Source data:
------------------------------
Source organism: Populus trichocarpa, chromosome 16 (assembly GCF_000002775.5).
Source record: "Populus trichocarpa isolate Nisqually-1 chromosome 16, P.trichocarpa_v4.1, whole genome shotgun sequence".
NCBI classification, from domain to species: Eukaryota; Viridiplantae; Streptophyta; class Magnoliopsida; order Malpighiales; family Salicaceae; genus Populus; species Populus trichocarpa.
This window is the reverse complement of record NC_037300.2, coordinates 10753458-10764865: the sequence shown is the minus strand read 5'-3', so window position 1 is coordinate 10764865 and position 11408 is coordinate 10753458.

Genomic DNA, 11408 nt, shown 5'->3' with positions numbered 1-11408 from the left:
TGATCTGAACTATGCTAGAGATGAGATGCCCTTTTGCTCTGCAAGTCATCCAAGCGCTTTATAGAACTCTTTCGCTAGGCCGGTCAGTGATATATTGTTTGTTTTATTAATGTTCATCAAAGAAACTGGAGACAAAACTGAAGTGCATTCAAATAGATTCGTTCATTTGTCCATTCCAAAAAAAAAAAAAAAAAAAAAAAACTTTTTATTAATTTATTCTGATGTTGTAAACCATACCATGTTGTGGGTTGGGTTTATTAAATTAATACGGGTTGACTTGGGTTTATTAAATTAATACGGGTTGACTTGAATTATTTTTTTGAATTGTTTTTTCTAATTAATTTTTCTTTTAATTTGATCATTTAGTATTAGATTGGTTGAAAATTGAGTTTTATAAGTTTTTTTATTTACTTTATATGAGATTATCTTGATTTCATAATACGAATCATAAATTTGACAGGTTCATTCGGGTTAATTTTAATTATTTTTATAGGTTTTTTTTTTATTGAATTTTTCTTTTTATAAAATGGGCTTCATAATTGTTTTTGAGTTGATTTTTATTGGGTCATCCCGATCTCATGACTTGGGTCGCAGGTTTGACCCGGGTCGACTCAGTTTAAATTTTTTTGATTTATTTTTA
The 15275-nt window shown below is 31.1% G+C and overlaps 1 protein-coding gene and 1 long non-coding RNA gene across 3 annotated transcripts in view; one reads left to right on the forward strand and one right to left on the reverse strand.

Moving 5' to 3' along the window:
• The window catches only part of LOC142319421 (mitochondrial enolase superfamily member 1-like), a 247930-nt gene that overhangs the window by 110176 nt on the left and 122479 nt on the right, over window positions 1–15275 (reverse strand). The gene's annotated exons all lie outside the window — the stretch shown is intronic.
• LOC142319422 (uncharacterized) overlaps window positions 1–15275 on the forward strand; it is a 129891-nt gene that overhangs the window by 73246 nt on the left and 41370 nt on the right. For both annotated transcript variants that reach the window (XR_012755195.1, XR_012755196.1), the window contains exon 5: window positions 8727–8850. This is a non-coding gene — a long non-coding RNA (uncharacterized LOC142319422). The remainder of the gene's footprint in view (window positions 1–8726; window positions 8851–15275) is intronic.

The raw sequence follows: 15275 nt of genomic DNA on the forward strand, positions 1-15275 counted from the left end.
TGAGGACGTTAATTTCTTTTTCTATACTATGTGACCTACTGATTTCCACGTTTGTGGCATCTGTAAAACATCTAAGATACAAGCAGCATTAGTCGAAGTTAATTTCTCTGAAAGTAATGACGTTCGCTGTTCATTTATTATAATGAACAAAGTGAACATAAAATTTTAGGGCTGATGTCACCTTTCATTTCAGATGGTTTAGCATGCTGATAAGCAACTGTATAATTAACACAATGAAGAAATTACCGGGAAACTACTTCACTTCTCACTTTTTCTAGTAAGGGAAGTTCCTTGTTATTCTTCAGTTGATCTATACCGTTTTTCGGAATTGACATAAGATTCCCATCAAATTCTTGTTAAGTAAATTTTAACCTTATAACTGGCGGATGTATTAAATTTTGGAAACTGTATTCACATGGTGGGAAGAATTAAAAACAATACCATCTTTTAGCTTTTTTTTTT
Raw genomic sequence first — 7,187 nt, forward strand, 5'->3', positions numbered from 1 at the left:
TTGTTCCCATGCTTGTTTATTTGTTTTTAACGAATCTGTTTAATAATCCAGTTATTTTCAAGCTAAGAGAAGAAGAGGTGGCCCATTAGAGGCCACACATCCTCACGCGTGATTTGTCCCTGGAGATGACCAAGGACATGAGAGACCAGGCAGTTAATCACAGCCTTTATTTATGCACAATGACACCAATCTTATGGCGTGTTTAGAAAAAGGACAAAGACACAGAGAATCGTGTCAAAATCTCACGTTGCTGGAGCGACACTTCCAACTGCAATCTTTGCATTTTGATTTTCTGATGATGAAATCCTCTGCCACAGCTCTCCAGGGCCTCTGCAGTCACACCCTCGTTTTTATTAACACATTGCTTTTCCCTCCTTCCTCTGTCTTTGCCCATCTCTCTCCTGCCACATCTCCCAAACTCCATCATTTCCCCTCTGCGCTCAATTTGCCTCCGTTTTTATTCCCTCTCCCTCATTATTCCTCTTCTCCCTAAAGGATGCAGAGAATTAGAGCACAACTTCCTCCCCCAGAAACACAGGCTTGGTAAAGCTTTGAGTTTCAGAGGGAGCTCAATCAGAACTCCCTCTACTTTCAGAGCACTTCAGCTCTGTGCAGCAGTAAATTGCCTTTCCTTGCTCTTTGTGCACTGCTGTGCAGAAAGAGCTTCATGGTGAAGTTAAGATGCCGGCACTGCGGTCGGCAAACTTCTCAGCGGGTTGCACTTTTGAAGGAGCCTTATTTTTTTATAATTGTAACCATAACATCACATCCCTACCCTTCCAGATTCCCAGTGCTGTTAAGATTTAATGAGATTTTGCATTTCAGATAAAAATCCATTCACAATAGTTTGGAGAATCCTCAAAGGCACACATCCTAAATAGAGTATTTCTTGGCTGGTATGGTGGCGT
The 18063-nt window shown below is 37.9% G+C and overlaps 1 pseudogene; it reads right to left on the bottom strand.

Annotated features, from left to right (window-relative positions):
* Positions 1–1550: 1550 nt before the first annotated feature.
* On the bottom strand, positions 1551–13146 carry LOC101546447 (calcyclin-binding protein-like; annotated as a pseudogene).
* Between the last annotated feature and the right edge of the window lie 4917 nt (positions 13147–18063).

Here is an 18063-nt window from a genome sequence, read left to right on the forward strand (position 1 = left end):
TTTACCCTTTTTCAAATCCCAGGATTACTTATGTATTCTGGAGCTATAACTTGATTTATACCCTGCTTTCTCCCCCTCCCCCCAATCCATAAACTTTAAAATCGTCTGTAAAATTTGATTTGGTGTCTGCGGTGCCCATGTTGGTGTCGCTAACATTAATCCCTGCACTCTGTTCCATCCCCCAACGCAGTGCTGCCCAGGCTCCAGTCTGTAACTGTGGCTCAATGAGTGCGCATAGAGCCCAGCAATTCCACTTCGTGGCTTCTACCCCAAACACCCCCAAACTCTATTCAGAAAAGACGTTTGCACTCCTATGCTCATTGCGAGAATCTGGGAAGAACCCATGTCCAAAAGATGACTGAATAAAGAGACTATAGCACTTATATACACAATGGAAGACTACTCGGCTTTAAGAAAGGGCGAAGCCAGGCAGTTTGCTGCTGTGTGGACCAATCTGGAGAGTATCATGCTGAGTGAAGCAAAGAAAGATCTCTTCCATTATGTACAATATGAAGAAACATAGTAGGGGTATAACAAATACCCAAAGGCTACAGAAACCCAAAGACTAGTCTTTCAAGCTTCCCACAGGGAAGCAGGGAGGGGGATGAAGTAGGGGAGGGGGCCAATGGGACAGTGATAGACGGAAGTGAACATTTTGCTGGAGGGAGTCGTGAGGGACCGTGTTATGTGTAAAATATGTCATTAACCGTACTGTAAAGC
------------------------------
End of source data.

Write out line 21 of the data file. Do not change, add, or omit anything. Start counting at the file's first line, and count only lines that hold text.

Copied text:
TTTACCCTTTTTCAAATCCCAGGATTACTTATGTATTCTGGAGCTATAACTTGATTTATACCCTGCTTTCTCCCCCTCCCCCCAATCCATAAACTTTAAAATCGTCTGTAAAATTTGATTTGGTGTCTGCGGTGCCCATGTTGGTGTCGCTAACATTAATCCCTGCACTCTGTTCCATCCCCCAACGCAGTGCTGCCCAGGCTCCAGTCTGTAACTGTGGCTCAATGAGTGCGCATAGAGCCCAGCAATTCCACTTCGTGGCTTCTACCCCAAACACCCCCAAACTCTATTCAGAAAAGACGTTTGCACTCCTATGCTCATTGCGAGAATCTGGGAAGAACCCATGTCCAAAAGATGACTGAATAAAGAGACTATAGCACTTATATACACAATGGAAGACTACTCGGCTTTAAGAAAGGGCGAAGCCAGGCAGTTTGCTGCTGTGTGGACCAATCTGGAGAGTATCATGCTGAGTGAAGCAAAGAAAGATCTCTTCCATTATGTACAATATGAAGAAACATAGTAGGGGTATAACAAATACCCAAAGGCTACAGAAACCCAAAGACTAGTCTTTCAAGCTTCCCACAGGGAAGCAGGGAGGGGGATGAAGTAGGGGAGGGGGCCAATGGGACAGTGATAGACGGAAGTGAACATTTTGCTGGAGGGAGTCGTGAGGGACCGTGTTATGTGTAAAATATGTCATTAACCGTACTGTAAAGC